Shortly after Television’s first finish, lead guitarist Richard Lloyd stepped out from Tom Verlaine’s shadow with Alchemy, a gem of a solo album. Singing lead on ten of his own songs, Lloyd — backed by Television bassist Fred Smith, Jim Mastro of the Bongos and other New York scenesters — spins a beautiful, understated web. On his own, Lloyd, whose guitar skills remain beyond reproach, also proves himself to be a fine songwriter, a limited but engaging vocalist and a relaxed team player who never hogs the spotlight. The material (especially the wonderful title track and the stirringly pretty “Misty Eyes”) is in the melodic, sensitive vein of late-period Television, minus Verlaine’s rough edges and manic intensity.
Six years and several lifetimes later, Lloyd is a survivor declaring “Don’t call me a liar / I’ve been through the field of fire” on the title track of his second solo album, which he recorded in Stockholm with local musicians. Field of Fire bears scant resemblance to Alchemy — with a few exceptions (“Pleading,” “Black to White”), it’s louder and more rocking, with some songs less dependent on melody than on muscle and grit. Set into deep reverb, Lloyd sings at times with the confidence and resonance of Ian McCulloch (“Watch Yourself”); on “Keep on Dancin’,” he could be Bruce Springsteen fronting the Heartbreakers; elsewhere, he’s too raw-throated to be pleasant. But there’s enough enthusiasm, solo guitar fireworks and sturdy songs to carry the day. And his harmonica playing on “Backtrack” is a delightful surprise.
Lloyd recorded Real Time live at a pair of 1987 shows in the comfort of Television’s old concert HQ, CBGB, with a bass/drums/guitar trio. The song selection draws from both solo records, adding a few new numbers — adapting the resultant diversity without incident — and dredging up an old Television concert favorite, the 13th Floor Elevators’ “Fire Engine,” for a bracing opening salvo. The clearly rendered recording highlights Lloyd’s upbeat and articulate singing as well as the thoughtful and passionate guitar work. (With the inclusion of three extra songs at the end, the CD runs almost an hour.)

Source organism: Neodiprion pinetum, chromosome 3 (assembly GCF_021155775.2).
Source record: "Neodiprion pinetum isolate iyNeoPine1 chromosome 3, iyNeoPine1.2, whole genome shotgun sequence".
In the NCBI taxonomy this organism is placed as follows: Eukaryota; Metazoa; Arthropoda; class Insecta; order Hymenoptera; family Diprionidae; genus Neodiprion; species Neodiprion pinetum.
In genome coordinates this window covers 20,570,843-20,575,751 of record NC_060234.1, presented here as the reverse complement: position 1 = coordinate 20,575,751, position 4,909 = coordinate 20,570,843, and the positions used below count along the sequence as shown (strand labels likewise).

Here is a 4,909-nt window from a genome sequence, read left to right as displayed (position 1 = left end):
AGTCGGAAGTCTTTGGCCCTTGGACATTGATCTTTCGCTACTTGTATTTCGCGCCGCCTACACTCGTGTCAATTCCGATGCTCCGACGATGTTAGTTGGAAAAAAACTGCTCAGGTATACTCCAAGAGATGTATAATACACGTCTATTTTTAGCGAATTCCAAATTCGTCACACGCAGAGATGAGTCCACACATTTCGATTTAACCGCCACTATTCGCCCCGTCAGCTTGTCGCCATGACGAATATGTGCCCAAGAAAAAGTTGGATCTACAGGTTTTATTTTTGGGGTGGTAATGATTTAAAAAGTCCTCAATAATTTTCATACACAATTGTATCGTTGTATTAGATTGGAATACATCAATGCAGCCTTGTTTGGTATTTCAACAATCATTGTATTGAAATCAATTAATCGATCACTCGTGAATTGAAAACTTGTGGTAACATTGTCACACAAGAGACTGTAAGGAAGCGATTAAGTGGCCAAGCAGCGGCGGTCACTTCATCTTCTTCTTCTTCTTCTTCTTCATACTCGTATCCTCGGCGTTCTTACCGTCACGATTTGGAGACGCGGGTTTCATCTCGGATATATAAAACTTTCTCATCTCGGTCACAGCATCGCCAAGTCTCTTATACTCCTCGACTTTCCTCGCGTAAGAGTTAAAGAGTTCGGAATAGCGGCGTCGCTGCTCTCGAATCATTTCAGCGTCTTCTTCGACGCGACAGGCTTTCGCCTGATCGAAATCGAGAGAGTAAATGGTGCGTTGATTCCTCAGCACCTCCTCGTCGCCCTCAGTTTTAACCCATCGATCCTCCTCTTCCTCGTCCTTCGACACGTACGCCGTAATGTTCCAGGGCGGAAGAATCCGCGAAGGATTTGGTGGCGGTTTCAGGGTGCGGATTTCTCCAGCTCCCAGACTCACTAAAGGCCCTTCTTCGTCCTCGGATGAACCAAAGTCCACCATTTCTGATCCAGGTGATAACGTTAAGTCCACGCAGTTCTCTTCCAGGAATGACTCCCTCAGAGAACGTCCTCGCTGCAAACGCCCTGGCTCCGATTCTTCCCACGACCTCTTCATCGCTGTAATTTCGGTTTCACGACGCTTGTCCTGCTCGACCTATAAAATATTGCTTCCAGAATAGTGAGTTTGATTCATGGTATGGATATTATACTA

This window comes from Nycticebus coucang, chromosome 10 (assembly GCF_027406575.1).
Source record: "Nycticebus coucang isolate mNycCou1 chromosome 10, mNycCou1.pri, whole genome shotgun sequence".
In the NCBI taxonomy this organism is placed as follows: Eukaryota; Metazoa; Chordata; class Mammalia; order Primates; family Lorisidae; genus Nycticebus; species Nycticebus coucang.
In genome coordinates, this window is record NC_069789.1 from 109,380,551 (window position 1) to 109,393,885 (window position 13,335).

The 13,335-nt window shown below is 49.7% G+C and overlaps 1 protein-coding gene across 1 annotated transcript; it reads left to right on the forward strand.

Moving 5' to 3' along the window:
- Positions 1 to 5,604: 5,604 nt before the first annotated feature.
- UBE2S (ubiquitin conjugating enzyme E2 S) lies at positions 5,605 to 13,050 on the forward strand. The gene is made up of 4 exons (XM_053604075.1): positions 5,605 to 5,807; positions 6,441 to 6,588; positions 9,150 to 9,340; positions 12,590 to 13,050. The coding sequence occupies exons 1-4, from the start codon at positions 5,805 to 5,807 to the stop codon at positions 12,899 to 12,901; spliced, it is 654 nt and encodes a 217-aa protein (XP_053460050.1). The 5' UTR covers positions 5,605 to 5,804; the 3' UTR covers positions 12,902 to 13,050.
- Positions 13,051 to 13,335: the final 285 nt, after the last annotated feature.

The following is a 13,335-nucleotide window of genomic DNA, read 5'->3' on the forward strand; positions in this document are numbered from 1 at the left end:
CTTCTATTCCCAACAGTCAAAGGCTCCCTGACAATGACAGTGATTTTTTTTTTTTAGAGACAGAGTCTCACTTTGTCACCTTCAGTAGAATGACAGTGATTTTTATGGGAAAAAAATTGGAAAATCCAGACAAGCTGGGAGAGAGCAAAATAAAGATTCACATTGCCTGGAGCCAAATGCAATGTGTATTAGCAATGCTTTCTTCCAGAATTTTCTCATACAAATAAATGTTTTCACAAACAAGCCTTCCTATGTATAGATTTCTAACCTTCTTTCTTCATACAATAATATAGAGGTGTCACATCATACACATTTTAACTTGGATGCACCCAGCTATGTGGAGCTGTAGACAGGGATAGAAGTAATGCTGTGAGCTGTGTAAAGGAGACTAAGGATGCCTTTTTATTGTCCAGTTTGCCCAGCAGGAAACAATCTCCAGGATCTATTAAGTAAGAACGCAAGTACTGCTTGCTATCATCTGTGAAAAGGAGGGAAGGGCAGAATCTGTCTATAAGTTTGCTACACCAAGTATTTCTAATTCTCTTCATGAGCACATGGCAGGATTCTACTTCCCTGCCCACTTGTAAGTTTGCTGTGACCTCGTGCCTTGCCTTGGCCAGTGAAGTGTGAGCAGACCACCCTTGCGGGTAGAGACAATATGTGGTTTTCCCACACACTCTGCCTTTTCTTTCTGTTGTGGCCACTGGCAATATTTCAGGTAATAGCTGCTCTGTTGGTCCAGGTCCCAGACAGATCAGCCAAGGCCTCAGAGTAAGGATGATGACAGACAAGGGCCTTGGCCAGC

After another lengthy gap (during which he played with Matthew Sweet, joined Television for an album and tour and built a career as a guitar instructor), Lloyd delivered his third studio album. The Cover Doesn’t Matter finds him, feet solidly planted on terra firma, in complete creative control, backed by drummer Chris Butler (Tin Huey, Waitresses) and bassist Peter Stuart. Lloyd still has better command of his guitar than his singing, but the complexity and sophistication of his playing, not to mention the calm, adult perspective of his songwriting, make him virtually another musician than the one responsible for his previous records. Here he weaves guitars together like a master, accomplishing feats of six-string daring in personal songs (the dream-telling of “Ain’t It Time,” the romantic “Downline,” the solemnly affecting “Cortege”) that reveal less than they appear to. Perhaps revealing more than they intend to, “Strangestrange” is a very handsome number with a TV-like bridge and a gorgeously constructed solo; “Torn Shirt” revives the band’s old rhythmic pulse, only with far more overt energy and a barrage of finger-twisting riffery that betrays years of careful practice; “Raising the Serpent” uses a lick not unlike the one in Television’s “Call Mr. Lee.” The album’s melodic highlight is “(I Thought) You Wanted to Know,” a song Lloyd gave Chris Stamey to record in 1978. The Cover Doesn’t Matter was worth the wait.